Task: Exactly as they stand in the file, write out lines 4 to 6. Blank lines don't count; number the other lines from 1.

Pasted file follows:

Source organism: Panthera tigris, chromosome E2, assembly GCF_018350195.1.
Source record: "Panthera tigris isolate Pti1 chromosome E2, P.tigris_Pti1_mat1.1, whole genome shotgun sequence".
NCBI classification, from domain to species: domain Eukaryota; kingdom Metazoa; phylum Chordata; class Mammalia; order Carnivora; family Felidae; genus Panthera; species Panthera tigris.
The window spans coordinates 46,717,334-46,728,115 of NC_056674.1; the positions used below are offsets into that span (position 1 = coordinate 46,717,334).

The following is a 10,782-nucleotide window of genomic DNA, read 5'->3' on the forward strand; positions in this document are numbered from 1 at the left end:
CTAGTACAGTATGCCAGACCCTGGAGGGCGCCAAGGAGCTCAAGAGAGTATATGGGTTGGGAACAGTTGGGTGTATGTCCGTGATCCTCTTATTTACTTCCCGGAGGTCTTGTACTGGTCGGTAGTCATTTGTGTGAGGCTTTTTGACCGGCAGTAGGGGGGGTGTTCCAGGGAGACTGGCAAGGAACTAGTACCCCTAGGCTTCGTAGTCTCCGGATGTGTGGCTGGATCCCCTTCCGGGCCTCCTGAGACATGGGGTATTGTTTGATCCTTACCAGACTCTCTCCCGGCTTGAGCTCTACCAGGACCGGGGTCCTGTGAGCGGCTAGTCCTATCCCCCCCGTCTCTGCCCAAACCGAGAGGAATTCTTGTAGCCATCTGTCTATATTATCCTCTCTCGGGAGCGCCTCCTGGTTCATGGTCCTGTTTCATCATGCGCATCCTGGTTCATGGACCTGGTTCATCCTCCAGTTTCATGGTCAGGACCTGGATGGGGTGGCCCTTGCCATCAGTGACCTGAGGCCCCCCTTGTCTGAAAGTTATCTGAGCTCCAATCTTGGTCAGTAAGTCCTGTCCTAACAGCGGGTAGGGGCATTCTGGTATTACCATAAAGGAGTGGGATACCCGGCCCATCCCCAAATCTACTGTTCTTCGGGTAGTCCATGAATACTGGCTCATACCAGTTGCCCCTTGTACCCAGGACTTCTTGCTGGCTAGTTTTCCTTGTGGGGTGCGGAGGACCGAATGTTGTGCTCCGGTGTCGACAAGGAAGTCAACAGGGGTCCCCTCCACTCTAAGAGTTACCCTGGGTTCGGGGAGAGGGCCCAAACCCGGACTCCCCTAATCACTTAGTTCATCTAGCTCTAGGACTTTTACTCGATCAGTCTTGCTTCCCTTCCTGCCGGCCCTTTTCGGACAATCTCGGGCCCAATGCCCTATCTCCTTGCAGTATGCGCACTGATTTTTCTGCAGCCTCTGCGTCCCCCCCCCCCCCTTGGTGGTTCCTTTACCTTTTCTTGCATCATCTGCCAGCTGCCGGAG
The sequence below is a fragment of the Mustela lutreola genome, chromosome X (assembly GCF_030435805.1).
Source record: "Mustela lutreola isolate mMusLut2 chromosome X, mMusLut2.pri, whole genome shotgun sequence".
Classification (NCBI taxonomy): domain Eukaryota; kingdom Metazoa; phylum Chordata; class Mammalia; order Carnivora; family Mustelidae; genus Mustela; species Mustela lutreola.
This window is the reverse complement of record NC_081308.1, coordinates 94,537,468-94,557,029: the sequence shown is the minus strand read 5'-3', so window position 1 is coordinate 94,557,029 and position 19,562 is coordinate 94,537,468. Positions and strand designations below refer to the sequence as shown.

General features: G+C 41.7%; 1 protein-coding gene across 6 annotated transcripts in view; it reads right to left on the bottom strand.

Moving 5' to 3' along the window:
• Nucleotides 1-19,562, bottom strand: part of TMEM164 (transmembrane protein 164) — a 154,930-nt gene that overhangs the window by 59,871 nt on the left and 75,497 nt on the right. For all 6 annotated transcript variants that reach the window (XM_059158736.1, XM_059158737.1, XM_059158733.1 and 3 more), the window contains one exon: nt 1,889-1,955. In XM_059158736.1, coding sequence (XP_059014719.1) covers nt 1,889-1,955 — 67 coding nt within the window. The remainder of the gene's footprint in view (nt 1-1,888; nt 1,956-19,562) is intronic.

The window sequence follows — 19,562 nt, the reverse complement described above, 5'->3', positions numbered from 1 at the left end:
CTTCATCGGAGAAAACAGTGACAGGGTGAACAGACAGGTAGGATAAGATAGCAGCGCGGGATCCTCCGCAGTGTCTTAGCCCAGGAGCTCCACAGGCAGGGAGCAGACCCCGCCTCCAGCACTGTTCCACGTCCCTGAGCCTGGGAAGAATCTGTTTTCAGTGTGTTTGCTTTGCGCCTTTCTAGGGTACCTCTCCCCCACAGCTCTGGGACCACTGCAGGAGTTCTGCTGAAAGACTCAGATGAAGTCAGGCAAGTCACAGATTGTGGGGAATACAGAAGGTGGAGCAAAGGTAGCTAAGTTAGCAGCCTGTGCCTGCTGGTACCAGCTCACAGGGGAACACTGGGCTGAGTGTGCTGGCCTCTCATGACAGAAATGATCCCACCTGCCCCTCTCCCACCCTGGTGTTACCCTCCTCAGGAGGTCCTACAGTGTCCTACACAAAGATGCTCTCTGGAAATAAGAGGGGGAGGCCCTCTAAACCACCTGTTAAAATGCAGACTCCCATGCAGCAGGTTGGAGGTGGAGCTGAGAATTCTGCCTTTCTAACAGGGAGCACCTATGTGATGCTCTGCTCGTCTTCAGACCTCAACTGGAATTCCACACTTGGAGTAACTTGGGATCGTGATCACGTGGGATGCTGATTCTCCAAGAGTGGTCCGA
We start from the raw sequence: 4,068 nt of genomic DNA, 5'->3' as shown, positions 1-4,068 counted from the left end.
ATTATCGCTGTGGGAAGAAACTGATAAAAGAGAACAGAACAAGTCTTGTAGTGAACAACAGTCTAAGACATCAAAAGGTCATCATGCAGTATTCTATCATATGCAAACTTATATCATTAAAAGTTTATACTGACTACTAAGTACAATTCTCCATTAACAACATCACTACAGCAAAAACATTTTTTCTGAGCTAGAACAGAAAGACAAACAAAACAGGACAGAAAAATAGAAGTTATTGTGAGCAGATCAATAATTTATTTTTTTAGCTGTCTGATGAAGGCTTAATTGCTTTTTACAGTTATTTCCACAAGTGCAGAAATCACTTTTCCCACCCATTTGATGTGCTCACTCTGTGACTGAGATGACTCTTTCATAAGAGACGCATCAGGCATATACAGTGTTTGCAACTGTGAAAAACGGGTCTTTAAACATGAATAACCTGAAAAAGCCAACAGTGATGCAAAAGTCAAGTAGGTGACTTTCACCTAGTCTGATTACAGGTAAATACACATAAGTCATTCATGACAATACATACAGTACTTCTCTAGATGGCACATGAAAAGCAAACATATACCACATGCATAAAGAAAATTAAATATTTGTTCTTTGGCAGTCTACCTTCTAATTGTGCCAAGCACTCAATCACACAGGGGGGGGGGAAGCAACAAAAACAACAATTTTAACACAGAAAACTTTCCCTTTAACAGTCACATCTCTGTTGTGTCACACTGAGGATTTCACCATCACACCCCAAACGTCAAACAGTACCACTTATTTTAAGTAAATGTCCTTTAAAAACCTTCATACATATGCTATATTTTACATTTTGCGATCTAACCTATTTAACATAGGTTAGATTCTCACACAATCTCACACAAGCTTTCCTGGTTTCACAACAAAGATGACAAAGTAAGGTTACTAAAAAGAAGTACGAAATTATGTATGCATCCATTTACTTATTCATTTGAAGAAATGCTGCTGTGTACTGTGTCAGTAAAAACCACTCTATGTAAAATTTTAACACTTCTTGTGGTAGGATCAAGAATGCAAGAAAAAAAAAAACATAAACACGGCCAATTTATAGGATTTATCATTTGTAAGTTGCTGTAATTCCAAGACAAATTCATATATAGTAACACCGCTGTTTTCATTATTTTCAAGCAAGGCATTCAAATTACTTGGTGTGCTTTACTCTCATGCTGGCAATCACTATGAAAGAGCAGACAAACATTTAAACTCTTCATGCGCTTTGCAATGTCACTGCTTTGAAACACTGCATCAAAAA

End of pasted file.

The window spans coordinates 46,717,334-46,728,115 of NC_056674.1; the positions used below are offsets into that span (position 1 = coordinate 46,717,334).

The following is a 10,782-nucleotide window of genomic DNA, read 5'->3' on the forward strand; positions in this document are numbered from 1 at the left end:
CTAGTACAGTATGCCAGACCCTGGAGGGCGCCAAGGAGCTCAAGAGAGTATATGGGTTGGGAACAGTTGGGTGTATGTCCGTGATCCTCTTATTTACTTCCCGGAGGTCTTGTACTGGTCGGTAGTCATTTGTGTGAGGCTTTTTGACCGGCAGTAGGGGGGGTGTTCCAGGGAGACTGGCAAGGAACTAGTACCCCTAGGCTTCGTAGTCTCCGGATGTGTGGCTGGATCCCCTTCCGGGCCTCCTGAGACATGGGGTATTGTTTGATCCTTACCAGACTCTCTCCCGGCTTGAGCTCTACCAGGACCGGGGTCCTGTGAGCGGCTAGTCCTATCCCCCCCGTCTCTGCCCAAACCGAGAGGAATTCTTGTAGCCATCTGTCTATATTATCCTCTCTCGGGAGCGCCTCCTGGTTCATGGTCCTGTTTCATCATGCGCATCCTGGTTCATGGACCTGGTTCATCCTCCAGTTTCATGGTCAGGACCTGGATGGGGTGGCCCTTGCCATCAGTGACCTGAGGCCCCCCTTGTCTGAAAGTTATCTGAGCTCCAATCTTGGTCAGTAAGTCCTGTCCTAACAGCGGGTAGGGGCATTCTGGTATTACCATAAAGGAGTGGGATACCCGGCCCATCCCCAAATCTACTGTTCTTCGGGTAGTCCATGAATACTGGCTCATACCAGTTGCCCCTTGTACCCAGGACTTCTTGCTGGCTAGTTTTCCTTGTGGGGTGCGGAGGACCGAATGTTGTGCTCCGGTGTCGACAAGGAAGTCAACAGGGGTCCCCTCCACTCTAAGAGTTACCCTGGGTTCGGGGAGAGGGCCCAAACCCGGACTCCCCTAATCACTTAGTTCATCTAGCTCTAGGACTTTTACTCGATCAGTCTTGCTTCCCTTCCTGCCGGCCCTTTTCGGACAATCTCGGGCCCAATGCCCTATCTCCTTGCAGTATGCGCACTGATTTTTCTGCAGCCTCTGCGTCCCCCCCCCCCCCTTGGTGGTTCCTTTACCTTTTCTTGCATCATCTGCCAGCTGCCGGAG